I am a Bear
On my thirtieth birthday I had an acting job in New York City. I played Papa Bernstein Bear in a live stage show as part of Toy Fair. At 10:00am I told my coworkers that I was going to a meeting. I stepped outside the building to meet the director and begin acting. Over the next hour I would scar a generation of children.
We went to the ESPN Zone sports bar, where a wardrobe station had been set up. The bear costume was gigantic. I put on the body and overalls, stepped into the huge bear boots and awaited the head. The giant fiberglass, felt and fur head had a baseball helmet sewn into it. It balanced precariously on my noggin.
Once inside the costume I was helpless. I tried to walk out of the restaurant, but my big bear feet kept kicking chairs out of the way. When I tried to look down at my feet, my head fell off. My bear wife and bear children weren’t faring any better. Staffers took us by the arms and led us out onto the Times Square stage like invalids.
Once onstage I realized that the costume was nearly soundproof. Staffers were talking into our mouths, probably giving us important information, but we heard nothing. Then the staffers left us alone on stage. In front of the stage there were 200 children behind ropes, all squealing with adoration. The ropes were removed, and we were attacked at the knees.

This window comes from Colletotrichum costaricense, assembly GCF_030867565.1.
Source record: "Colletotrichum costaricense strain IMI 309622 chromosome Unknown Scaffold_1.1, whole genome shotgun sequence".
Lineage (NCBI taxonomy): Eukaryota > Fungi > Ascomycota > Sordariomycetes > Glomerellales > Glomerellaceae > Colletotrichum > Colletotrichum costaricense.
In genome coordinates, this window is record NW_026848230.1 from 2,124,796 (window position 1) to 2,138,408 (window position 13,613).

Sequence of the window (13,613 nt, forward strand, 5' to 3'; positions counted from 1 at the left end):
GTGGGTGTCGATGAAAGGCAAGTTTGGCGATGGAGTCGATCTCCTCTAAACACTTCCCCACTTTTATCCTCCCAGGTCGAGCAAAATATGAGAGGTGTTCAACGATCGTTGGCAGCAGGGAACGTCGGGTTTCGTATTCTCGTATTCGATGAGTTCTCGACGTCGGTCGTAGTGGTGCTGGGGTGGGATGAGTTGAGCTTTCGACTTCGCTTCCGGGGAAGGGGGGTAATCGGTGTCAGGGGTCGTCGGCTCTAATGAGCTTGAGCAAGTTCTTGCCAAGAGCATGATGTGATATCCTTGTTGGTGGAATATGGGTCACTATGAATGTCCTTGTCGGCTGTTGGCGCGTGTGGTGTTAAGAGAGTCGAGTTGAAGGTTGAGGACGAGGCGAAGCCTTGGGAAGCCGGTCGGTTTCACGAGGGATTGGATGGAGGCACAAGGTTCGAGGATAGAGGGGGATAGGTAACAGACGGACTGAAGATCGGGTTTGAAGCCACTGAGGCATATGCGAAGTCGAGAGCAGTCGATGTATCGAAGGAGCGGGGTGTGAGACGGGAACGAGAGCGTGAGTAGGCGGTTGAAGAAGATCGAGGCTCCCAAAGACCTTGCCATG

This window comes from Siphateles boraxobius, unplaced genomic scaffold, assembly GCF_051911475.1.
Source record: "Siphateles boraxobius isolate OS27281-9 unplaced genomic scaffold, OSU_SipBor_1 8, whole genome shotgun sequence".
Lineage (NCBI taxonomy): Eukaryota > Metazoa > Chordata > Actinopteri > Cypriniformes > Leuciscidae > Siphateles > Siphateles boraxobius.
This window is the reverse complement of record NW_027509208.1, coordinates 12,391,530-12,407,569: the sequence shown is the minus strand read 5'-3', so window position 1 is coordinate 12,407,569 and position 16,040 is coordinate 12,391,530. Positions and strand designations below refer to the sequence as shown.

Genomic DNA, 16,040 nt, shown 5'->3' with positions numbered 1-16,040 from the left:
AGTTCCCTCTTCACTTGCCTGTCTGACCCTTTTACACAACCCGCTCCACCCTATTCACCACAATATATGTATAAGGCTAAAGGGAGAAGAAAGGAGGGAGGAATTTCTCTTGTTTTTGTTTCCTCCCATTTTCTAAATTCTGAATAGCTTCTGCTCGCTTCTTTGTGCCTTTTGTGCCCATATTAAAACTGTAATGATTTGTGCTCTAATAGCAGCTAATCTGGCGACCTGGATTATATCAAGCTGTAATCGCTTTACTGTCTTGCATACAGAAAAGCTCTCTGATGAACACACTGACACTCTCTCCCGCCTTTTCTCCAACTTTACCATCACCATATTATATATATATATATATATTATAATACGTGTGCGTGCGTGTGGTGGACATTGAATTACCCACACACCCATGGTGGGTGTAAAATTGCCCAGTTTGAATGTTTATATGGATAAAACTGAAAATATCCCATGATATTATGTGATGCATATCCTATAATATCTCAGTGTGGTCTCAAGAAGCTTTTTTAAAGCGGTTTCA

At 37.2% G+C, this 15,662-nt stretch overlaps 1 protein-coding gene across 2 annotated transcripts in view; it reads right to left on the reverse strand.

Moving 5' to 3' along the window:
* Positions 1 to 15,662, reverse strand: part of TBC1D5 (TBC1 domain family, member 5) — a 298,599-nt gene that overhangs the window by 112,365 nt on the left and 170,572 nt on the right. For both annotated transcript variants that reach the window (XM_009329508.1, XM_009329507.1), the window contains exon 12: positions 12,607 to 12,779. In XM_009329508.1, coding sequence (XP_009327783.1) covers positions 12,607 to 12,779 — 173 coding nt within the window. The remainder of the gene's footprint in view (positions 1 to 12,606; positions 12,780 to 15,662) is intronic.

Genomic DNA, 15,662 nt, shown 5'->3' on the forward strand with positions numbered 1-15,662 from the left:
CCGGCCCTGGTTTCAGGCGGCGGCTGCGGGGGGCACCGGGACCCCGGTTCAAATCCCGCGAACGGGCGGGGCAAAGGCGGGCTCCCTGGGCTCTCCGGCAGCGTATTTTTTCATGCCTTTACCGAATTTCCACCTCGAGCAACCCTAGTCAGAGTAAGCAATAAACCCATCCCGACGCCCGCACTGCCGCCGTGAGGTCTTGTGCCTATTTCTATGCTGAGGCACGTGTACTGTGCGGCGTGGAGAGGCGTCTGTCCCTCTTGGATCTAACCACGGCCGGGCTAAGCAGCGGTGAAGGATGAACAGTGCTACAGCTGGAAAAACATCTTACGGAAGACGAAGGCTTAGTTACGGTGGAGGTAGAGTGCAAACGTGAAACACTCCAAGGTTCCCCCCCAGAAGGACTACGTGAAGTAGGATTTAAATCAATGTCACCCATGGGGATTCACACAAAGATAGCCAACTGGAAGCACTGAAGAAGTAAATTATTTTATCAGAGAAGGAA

As children surrounded us, hugging our legs, tugging our arms and shouting, it seemed only natural to make eye contact with them. I looked down and saw a Chinese boy hugging my leg and staring up at me with affection. I was about to ruin him. The last thing I saw was his expression change as my head detached and smashed his little Chinese face. He let out a scream that sent the other children scattering across Times Square like little Cloverfield actors. I tried to grab my head but my bear boot knocked the little boy to the ground. It looked exactly like I had kicked the boy off the stage.
A staffer grabbed my head as it rolled down West 44th Street and she slammed it back on. The sight of that sent another wave of screams through the crowd. The other staffers rushed the stage, took us by each arm and led the mean, invalid bears back into the bar.
That was how I began my thirties. I was paid one hundred dollars to traumatize hundreds of children on my birthday.